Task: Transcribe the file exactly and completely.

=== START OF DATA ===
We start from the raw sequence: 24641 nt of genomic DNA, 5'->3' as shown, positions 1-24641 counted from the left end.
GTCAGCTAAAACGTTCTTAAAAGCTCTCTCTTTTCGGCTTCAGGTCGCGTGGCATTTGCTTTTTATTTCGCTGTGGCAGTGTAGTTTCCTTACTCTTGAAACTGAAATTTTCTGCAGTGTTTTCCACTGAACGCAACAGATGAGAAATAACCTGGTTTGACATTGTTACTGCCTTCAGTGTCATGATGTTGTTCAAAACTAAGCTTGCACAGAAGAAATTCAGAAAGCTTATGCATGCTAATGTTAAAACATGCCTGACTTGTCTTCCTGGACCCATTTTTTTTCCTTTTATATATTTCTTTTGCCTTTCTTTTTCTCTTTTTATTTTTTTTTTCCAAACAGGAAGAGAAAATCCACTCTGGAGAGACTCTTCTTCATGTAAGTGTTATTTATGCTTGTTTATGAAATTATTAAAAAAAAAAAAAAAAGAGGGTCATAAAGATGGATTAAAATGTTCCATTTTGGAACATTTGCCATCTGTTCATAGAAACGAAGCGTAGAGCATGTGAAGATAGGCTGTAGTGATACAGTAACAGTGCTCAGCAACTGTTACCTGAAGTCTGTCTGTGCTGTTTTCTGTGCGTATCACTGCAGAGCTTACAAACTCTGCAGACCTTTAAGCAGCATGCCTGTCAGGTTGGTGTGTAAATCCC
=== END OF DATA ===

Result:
We start from the raw sequence: 24641 nt of genomic DNA, 5'->3' as shown, positions 1-24641 counted from the left end.
GTCAGCTAAAACGTTCTTAAAAGCTCTCTCTTTTCGGCTTCAGGTCGCGTGGCATTTGCTTTTTATTTCGCTGTGGCAGTGTAGTTTCCTTACTCTTGAAACTGAAATTTTCTGCAGTGTTTTCCACTGAACGCAACAGATGAGAAATAACCTGGTTTGACATTGTTACTGCCTTCAGTGTCATGATGTTGTTCAAAACTAAGCTTGCACAGAAGAAATTCAGAAAGCTTATGCATGCTAATGTTAAAACATGCCTGACTTGTCTTCCTGGACCCATTTTTTTTCCTTTTATATATTTCTTTTGCCTTTCTTTTTCTCTTTTTATTTTTTTTTTCCAAACAGGAAGAGAAAATCCACTCTGGAGAGACTCTTCTTCATGTAAGTGTTATTTATGCTTGTTTATGAAATTATTAAAAAAAAAAAAAAAAGAGGGTCATAAAGATGGATTAAAATGTTCCATTTTGGAACATTTGCCATCTGTTCATAGAAACGAAGCGTAGAGCATGTGAAGATAGGCTGTAGTGATACAGTAACAGTGCTCAGCAACTGTTACCTGAAGTCTGTCTGTGCTGTTTTCTGTGCGTATCACTGCAGAGCTTACAAACTCTGCAGACCTTTAAGCAGCATGCCTGTCAGGTTGGTGTGTAAATCCC